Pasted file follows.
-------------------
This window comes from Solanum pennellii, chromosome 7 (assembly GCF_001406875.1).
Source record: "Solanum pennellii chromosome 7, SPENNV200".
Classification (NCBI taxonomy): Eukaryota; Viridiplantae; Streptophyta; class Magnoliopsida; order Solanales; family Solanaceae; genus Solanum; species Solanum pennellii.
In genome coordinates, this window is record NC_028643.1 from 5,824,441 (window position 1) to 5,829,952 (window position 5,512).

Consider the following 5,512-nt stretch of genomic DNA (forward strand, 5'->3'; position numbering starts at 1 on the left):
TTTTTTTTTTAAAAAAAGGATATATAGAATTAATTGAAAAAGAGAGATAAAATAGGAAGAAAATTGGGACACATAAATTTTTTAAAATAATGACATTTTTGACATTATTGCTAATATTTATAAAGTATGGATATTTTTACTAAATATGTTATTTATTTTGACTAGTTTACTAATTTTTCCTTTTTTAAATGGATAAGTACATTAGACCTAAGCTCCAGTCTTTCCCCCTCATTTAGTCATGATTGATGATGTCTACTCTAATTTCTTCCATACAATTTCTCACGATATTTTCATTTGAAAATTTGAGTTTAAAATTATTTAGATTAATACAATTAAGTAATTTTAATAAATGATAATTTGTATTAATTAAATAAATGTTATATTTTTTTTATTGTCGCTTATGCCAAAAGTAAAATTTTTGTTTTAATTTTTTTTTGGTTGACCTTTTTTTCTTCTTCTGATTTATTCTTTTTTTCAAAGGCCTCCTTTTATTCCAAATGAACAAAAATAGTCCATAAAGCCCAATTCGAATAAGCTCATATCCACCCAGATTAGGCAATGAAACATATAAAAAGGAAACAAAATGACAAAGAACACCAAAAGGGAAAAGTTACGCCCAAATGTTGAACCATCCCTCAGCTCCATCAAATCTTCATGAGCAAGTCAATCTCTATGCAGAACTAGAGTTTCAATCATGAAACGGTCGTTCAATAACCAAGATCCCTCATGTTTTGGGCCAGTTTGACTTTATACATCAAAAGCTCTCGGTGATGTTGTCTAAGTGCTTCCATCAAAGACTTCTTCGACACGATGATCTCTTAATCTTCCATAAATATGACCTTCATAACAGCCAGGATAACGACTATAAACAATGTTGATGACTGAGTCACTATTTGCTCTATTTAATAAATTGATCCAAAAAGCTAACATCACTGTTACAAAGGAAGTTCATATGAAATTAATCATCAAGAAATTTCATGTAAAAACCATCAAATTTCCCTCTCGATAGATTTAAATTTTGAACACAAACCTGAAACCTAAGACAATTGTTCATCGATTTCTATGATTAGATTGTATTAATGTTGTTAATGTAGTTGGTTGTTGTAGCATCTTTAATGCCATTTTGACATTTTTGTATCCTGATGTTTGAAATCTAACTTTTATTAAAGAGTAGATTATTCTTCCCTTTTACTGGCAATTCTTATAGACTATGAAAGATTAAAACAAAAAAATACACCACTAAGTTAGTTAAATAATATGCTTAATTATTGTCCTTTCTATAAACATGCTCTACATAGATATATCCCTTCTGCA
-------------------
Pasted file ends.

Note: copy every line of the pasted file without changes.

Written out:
This window comes from Solanum pennellii, chromosome 7 (assembly GCF_001406875.1).
Source record: "Solanum pennellii chromosome 7, SPENNV200".
Classification (NCBI taxonomy): Eukaryota; Viridiplantae; Streptophyta; class Magnoliopsida; order Solanales; family Solanaceae; genus Solanum; species Solanum pennellii.
In genome coordinates, this window is record NC_028643.1 from 5,824,441 (window position 1) to 5,829,952 (window position 5,512).

Consider the following 5,512-nt stretch of genomic DNA (forward strand, 5'->3'; position numbering starts at 1 on the left):
TTTTTTTTTTAAAAAAAGGATATATAGAATTAATTGAAAAAGAGAGATAAAATAGGAAGAAAATTGGGACACATAAATTTTTTAAAATAATGACATTTTTGACATTATTGCTAATATTTATAAAGTATGGATATTTTTACTAAATATGTTATTTATTTTGACTAGTTTACTAATTTTTCCTTTTTTAAATGGATAAGTACATTAGACCTAAGCTCCAGTCTTTCCCCCTCATTTAGTCATGATTGATGATGTCTACTCTAATTTCTTCCATACAATTTCTCACGATATTTTCATTTGAAAATTTGAGTTTAAAATTATTTAGATTAATACAATTAAGTAATTTTAATAAATGATAATTTGTATTAATTAAATAAATGTTATATTTTTTTTATTGTCGCTTATGCCAAAAGTAAAATTTTTGTTTTAATTTTTTTTTGGTTGACCTTTTTTTCTTCTTCTGATTTATTCTTTTTTTCAAAGGCCTCCTTTTATTCCAAATGAACAAAAATAGTCCATAAAGCCCAATTCGAATAAGCTCATATCCACCCAGATTAGGCAATGAAACATATAAAAAGGAAACAAAATGACAAAGAACACCAAAAGGGAAAAGTTACGCCCAAATGTTGAACCATCCCTCAGCTCCATCAAATCTTCATGAGCAAGTCAATCTCTATGCAGAACTAGAGTTTCAATCATGAAACGGTCGTTCAATAACCAAGATCCCTCATGTTTTGGGCCAGTTTGACTTTATACATCAAAAGCTCTCGGTGATGTTGTCTAAGTGCTTCCATCAAAGACTTCTTCGACACGATGATCTCTTAATCTTCCATAAATATGACCTTCATAACAGCCAGGATAACGACTATAAACAATGTTGATGACTGAGTCACTATTTGCTCTATTTAATAAATTGATCCAAAAAGCTAACATCACTGTTACAAAGGAAGTTCATATGAAATTAATCATCAAGAAATTTCATGTAAAAACCATCAAATTTCCCTCTCGATAGATTTAAATTTTGAACACAAACCTGAAACCTAAGACAATTGTTCATCGATTTCTATGATTAGATTGTATTAATGTTGTTAATGTAGTTGGTTGTTGTAGCATCTTTAATGCCATTTTGACATTTTTGTATCCTGATGTTTGAAATCTAACTTTTATTAAAGAGTAGATTATTCTTCCCTTTTACTGGCAATTCTTATAGACTATGAAAGATTAAAACAAAAAAATACACCACTAAGTTAGTTAAATAATATGCTTAATTATTGTCCTTTCTATAAACATGCTCTACATAGATATATCCCTTCTGCA